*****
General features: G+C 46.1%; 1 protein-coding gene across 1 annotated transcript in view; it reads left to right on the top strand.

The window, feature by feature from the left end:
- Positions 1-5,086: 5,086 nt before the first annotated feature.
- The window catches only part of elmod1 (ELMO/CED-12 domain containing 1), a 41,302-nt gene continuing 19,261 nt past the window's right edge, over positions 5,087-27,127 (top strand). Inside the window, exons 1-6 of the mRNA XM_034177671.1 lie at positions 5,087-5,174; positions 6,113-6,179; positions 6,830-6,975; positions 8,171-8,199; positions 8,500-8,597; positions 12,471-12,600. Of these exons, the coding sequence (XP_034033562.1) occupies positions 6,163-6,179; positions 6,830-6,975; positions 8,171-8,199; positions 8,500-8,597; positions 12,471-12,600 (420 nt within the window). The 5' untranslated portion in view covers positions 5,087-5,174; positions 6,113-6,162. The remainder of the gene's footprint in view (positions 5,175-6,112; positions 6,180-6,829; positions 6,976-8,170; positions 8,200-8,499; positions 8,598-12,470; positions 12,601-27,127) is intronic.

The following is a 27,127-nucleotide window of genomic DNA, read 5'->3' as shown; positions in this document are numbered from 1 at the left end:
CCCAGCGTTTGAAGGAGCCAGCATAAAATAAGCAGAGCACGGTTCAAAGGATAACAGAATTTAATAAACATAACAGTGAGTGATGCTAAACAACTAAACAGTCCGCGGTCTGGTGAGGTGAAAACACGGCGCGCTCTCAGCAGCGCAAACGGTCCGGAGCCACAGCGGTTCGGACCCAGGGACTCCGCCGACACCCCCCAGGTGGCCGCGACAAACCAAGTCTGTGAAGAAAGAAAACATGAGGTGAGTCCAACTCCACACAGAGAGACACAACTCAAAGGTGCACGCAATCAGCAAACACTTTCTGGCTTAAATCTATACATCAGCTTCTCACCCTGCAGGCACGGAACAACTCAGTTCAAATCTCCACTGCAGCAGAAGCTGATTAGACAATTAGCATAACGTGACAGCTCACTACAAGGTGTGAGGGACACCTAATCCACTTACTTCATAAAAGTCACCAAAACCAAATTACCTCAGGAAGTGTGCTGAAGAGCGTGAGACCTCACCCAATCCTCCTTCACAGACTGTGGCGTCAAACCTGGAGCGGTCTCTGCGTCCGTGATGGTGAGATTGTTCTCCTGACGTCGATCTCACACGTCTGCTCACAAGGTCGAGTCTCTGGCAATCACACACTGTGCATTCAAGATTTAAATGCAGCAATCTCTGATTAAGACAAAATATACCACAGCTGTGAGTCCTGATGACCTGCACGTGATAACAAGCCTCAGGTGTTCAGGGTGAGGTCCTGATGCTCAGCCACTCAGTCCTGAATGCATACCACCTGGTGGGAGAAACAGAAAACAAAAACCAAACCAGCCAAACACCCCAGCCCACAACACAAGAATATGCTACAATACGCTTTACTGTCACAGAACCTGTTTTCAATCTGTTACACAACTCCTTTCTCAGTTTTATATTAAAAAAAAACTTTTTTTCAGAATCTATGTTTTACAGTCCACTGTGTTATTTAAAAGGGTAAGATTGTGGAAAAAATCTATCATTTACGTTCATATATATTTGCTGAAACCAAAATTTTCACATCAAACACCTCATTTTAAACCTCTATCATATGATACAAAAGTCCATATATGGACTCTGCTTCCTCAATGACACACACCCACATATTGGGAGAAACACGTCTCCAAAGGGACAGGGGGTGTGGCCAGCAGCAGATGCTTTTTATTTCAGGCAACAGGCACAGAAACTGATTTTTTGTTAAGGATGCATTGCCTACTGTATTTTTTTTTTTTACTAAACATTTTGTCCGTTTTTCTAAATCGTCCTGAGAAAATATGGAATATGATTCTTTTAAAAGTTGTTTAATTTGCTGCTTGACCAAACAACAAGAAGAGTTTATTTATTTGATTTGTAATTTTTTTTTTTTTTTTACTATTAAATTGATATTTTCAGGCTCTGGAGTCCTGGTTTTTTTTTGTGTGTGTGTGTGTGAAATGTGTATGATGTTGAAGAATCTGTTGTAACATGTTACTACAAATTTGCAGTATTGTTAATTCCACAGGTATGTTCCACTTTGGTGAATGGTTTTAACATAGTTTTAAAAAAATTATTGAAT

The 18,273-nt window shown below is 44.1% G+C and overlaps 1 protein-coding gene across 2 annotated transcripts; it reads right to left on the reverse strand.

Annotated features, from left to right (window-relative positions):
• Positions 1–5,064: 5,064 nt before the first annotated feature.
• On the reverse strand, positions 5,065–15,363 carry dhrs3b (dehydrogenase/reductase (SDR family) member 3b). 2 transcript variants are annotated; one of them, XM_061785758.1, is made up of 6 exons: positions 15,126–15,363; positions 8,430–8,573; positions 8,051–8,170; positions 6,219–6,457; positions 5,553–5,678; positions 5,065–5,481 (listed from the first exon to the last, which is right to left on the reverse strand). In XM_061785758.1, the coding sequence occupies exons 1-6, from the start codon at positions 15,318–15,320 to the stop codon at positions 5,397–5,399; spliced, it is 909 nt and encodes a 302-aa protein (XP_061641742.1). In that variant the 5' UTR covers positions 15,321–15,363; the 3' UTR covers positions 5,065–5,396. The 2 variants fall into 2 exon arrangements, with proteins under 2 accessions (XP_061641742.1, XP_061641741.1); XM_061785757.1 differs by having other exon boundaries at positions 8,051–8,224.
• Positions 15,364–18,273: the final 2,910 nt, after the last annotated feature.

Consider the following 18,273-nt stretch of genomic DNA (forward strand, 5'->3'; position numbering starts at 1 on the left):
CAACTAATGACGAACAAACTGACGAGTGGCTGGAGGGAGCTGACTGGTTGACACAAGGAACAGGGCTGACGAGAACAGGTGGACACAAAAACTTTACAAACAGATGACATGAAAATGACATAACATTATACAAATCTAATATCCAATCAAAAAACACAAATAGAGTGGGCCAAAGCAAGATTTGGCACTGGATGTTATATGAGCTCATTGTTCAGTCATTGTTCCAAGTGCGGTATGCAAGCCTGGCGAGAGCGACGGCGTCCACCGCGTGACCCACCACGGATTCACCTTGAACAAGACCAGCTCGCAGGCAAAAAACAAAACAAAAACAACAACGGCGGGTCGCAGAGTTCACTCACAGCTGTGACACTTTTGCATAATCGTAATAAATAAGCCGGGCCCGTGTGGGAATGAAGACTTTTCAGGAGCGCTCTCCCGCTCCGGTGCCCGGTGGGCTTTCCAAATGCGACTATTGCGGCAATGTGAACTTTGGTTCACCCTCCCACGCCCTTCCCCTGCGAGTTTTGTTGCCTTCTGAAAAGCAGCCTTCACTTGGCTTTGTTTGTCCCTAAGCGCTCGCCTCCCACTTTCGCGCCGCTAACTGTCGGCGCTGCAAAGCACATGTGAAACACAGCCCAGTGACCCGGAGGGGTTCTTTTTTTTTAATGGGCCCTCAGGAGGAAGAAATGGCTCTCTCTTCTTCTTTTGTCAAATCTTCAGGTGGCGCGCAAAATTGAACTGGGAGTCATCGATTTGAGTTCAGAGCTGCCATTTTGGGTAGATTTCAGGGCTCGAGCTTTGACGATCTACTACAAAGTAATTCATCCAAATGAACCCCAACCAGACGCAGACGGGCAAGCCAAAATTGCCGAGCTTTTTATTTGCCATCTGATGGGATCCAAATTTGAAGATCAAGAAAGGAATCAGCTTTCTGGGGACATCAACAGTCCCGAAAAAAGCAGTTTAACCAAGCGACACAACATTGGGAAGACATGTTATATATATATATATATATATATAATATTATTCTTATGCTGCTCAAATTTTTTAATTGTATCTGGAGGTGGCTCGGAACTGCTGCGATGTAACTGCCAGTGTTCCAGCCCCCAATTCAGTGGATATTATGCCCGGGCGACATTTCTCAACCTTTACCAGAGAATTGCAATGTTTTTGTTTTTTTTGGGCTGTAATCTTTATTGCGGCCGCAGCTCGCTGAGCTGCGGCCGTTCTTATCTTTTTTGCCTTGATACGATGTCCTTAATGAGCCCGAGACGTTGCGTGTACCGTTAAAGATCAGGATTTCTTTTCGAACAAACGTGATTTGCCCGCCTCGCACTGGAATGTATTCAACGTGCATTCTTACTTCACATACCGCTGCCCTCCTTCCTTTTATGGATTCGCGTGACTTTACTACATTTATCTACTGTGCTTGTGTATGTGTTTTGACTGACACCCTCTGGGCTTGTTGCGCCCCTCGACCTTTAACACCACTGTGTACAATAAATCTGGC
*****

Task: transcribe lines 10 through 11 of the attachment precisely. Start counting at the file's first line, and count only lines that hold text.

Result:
• On the reverse strand, positions 5,065–15,363 carry dhrs3b (dehydrogenase/reductase (SDR family) member 3b). 2 transcript variants are annotated; one of them, XM_061785758.1, is made up of 6 exons: positions 15,126–15,363; positions 8,430–8,573; positions 8,051–8,170; positions 6,219–6,457; positions 5,553–5,678; positions 5,065–5,481 (listed from the first exon to the last, which is right to left on the reverse strand). In XM_061785758.1, the coding sequence occupies exons 1-6, from the start codon at positions 15,318–15,320 to the stop codon at positions 5,397–5,399; spliced, it is 909 nt and encodes a 302-aa protein (XP_061641742.1). In that variant the 5' UTR covers positions 15,321–15,363; the 3' UTR covers positions 5,065–5,396. The 2 variants fall into 2 exon arrangements, with proteins under 2 accessions (XP_061641742.1, XP_061641741.1); XM_061785757.1 differs by having other exon boundaries at positions 8,051–8,224.
• Positions 15,364–18,273: the final 2,910 nt, after the last annotated feature.